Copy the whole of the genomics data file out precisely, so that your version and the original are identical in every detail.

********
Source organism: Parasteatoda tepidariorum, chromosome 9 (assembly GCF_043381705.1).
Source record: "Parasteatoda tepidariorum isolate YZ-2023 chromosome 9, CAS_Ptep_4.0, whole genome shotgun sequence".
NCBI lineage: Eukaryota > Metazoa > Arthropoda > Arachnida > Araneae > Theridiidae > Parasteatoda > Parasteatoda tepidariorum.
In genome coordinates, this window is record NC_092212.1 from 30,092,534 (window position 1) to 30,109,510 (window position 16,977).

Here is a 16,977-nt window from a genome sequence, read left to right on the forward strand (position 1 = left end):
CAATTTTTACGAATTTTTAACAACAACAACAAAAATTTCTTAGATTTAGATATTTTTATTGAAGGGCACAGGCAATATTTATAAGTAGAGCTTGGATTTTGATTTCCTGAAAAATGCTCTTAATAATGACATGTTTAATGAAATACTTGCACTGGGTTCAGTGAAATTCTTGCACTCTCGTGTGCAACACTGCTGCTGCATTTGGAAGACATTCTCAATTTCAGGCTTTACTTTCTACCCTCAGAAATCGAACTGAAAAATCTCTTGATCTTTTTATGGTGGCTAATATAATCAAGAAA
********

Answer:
Source organism: Parasteatoda tepidariorum, chromosome 9 (assembly GCF_043381705.1).
Source record: "Parasteatoda tepidariorum isolate YZ-2023 chromosome 9, CAS_Ptep_4.0, whole genome shotgun sequence".
NCBI lineage: Eukaryota > Metazoa > Arthropoda > Arachnida > Araneae > Theridiidae > Parasteatoda > Parasteatoda tepidariorum.
In genome coordinates, this window is record NC_092212.1 from 30,092,534 (window position 1) to 30,109,510 (window position 16,977).

Here is a 16,977-nt window from a genome sequence, read left to right on the forward strand (position 1 = left end):
CAATTTTTACGAATTTTTAACAACAACAACAAAAATTTCTTAGATTTAGATATTTTTATTGAAGGGCACAGGCAATATTTATAAGTAGAGCTTGGATTTTGATTTCCTGAAAAATGCTCTTAATAATGACATGTTTAATGAAATACTTGCACTGGGTTCAGTGAAATTCTTGCACTCTCGTGTGCAACACTGCTGCTGCATTTGGAAGACATTCTCAATTTCAGGCTTTACTTTCTACCCTCAGAAATCGAACTGAAAAATCTCTTGATCTTTTTATGGTGGCTAATATAATCAAGAAA